Ping Pong is an installation made for the closing exhibition of Public Art Experience and set up in what was my studio at the time of my Belval residency. The installation consists of a six-channel version of the previously described composition, 38 bpm, its framed score and legend hung on the wall, as well as a ping pong table.
People are invited to come in and play ping pong. Meanwhile they hear, over six loudspeakers, a recording of 38 bpm. In this six-channel version each percussionist is heard over one loudspeaker.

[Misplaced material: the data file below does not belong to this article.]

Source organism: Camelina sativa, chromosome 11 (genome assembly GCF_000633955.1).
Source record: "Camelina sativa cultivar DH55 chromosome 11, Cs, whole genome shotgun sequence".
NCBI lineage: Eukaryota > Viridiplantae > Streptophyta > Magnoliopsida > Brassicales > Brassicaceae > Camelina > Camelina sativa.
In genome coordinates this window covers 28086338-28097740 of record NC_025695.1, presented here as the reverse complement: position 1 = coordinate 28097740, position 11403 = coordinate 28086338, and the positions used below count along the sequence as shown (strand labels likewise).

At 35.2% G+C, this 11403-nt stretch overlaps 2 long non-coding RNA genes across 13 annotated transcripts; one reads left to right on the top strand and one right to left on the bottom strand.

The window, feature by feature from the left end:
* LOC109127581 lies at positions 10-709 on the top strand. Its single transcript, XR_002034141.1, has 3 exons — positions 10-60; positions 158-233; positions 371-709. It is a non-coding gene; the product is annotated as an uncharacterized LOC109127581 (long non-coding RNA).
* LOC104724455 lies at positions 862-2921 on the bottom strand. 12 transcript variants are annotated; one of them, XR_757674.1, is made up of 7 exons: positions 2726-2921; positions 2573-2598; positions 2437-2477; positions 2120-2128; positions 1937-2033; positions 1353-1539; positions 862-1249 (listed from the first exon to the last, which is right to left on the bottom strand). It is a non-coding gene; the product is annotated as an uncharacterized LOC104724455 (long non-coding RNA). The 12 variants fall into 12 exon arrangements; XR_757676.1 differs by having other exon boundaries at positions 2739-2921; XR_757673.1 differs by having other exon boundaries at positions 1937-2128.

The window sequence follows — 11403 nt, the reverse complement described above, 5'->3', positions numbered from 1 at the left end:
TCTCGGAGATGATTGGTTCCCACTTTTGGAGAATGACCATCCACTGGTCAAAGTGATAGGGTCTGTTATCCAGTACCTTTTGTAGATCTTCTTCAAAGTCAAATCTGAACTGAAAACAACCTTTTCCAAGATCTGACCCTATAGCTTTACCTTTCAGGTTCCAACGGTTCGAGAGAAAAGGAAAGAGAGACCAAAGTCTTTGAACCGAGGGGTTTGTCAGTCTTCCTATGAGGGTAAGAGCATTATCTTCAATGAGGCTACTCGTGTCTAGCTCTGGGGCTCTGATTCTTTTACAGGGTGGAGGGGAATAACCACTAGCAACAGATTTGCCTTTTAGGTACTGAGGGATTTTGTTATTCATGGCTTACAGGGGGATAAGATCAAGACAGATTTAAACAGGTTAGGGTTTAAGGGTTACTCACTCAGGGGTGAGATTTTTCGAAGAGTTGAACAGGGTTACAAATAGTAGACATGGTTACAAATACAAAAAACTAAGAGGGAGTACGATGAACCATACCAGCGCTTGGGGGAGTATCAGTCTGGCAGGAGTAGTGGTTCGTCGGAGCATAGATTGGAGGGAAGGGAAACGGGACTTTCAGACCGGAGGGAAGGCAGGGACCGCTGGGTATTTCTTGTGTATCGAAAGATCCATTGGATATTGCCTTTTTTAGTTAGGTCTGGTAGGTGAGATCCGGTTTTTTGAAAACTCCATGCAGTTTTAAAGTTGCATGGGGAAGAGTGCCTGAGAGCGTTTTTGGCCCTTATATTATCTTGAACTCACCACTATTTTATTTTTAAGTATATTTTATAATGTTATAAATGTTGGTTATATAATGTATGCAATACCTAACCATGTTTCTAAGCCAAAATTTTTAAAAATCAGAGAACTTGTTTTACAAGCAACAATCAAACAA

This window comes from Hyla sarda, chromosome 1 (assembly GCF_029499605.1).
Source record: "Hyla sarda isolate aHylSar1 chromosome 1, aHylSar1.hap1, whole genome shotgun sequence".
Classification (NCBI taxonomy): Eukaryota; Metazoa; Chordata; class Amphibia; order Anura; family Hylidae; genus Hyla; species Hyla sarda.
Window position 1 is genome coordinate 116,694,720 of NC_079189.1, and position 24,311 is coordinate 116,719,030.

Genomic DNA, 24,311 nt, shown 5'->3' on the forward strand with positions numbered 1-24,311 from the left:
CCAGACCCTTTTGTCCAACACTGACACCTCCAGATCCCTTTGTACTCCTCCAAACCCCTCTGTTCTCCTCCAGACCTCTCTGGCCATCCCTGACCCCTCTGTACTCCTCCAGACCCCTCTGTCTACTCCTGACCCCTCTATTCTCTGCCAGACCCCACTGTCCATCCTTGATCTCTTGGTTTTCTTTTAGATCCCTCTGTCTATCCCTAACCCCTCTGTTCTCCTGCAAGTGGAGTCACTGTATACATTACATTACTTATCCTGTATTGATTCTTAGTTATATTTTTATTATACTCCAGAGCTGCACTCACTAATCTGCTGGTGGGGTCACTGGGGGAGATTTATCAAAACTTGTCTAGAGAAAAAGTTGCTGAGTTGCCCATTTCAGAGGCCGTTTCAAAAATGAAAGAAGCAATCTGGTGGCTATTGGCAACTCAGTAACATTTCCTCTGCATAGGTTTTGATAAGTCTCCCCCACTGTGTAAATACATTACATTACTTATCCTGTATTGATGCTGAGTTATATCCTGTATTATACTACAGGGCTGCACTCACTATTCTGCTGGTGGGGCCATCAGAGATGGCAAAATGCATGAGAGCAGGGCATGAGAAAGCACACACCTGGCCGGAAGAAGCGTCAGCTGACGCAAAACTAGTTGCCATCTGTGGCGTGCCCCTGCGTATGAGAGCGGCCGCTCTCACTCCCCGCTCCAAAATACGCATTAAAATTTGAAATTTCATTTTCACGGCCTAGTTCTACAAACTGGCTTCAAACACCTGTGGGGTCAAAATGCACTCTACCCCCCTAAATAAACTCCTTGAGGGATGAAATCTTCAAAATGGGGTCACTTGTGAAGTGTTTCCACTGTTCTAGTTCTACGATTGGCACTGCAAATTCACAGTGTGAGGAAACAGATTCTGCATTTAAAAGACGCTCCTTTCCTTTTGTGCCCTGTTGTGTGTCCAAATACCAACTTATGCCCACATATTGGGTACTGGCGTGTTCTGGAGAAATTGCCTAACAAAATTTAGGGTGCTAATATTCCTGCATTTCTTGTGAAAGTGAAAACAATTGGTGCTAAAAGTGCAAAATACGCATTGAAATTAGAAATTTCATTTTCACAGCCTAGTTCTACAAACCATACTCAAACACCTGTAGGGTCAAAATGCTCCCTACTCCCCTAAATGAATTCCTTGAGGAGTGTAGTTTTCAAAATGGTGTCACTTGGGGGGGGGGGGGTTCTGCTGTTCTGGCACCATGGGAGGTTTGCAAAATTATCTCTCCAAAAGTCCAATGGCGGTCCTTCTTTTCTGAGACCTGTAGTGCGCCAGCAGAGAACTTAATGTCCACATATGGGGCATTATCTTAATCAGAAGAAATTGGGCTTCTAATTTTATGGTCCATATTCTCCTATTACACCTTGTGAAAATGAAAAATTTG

Due to its height and the hard material of its construction, the space has an amazing acoustic with a very long reverb. It is almost impossible to have a conversation in it and music can only be played at a moderate volume. The sound of the ping pong ball hitting the table is naturally amplified, matching it nicely with the percussion instruments heard over the loudspeakers. The steady beat of 38 bpm sounds like a metronome. The ongoing seamless loop is interrupted by the irregular sound pattern produced by playing ping pong—a random, unpredictable human intervention. The ping pong player, probably without being aware of it, becomes a guest musician.